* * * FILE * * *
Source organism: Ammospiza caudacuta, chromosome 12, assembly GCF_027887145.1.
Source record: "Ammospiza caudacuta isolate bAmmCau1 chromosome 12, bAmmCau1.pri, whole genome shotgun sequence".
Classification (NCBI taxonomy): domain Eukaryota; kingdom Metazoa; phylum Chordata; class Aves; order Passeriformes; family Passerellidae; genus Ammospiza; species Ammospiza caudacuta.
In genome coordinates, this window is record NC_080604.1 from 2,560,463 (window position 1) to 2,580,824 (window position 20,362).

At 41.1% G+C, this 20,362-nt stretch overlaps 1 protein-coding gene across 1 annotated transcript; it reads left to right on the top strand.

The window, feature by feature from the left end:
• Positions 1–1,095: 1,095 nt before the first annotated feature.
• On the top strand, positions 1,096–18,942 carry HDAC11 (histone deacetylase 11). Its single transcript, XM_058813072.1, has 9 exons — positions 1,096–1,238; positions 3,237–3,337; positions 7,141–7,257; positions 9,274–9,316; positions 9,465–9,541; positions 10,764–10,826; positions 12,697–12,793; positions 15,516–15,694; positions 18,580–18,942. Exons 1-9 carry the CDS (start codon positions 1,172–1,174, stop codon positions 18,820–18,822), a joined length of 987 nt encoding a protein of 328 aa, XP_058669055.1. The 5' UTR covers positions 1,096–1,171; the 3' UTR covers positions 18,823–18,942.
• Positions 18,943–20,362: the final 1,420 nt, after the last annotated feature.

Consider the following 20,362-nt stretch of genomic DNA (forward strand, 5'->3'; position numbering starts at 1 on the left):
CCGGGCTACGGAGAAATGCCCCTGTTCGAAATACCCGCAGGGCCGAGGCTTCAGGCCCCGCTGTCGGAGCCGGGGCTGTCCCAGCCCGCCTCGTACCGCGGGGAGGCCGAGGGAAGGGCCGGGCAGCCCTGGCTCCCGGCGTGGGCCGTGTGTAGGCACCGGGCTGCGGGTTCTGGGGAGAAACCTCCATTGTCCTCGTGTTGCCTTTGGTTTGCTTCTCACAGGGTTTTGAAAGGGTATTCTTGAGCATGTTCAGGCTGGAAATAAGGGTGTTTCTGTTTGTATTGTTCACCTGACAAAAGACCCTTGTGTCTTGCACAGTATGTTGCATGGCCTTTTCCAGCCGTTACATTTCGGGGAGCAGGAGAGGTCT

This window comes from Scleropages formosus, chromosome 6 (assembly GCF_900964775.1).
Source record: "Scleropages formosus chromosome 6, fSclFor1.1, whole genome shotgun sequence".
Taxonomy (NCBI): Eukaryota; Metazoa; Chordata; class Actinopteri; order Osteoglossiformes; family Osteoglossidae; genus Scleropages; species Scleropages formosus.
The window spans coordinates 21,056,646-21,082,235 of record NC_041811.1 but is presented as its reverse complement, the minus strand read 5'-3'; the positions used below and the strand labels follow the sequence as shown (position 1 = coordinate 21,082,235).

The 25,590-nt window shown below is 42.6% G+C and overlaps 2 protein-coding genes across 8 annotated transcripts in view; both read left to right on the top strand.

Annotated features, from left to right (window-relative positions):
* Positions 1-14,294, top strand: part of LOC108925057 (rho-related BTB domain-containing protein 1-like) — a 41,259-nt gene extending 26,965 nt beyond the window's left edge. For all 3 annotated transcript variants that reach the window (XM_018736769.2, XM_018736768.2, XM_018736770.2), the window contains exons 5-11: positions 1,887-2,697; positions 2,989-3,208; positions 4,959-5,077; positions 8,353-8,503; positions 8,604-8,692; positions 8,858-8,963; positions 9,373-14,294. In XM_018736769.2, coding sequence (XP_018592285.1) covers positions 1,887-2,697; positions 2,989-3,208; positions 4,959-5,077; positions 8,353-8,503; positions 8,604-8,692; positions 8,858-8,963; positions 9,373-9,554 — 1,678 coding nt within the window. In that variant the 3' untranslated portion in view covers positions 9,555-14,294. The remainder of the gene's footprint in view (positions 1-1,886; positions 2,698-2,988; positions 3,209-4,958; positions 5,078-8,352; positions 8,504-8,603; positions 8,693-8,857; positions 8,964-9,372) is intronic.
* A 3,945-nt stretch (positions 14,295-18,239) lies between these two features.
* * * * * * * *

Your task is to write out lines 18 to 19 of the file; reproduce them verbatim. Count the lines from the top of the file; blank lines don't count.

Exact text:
* Positions 1-14,294, top strand: part of LOC108925057 (rho-related BTB domain-containing protein 1-like) — a 41,259-nt gene extending 26,965 nt beyond the window's left edge. For all 3 annotated transcript variants that reach the window (XM_018736769.2, XM_018736768.2, XM_018736770.2), the window contains exons 5-11: positions 1,887-2,697; positions 2,989-3,208; positions 4,959-5,077; positions 8,353-8,503; positions 8,604-8,692; positions 8,858-8,963; positions 9,373-14,294. In XM_018736769.2, coding sequence (XP_018592285.1) covers positions 1,887-2,697; positions 2,989-3,208; positions 4,959-5,077; positions 8,353-8,503; positions 8,604-8,692; positions 8,858-8,963; positions 9,373-9,554 — 1,678 coding nt within the window. In that variant the 3' untranslated portion in view covers positions 9,555-14,294. The remainder of the gene's footprint in view (positions 1-1,886; positions 2,698-2,988; positions 3,209-4,958; positions 5,078-8,352; positions 8,504-8,603; positions 8,693-8,857; positions 8,964-9,372) is intronic.
* A 3,945-nt stretch (positions 14,295-18,239) lies between these two features.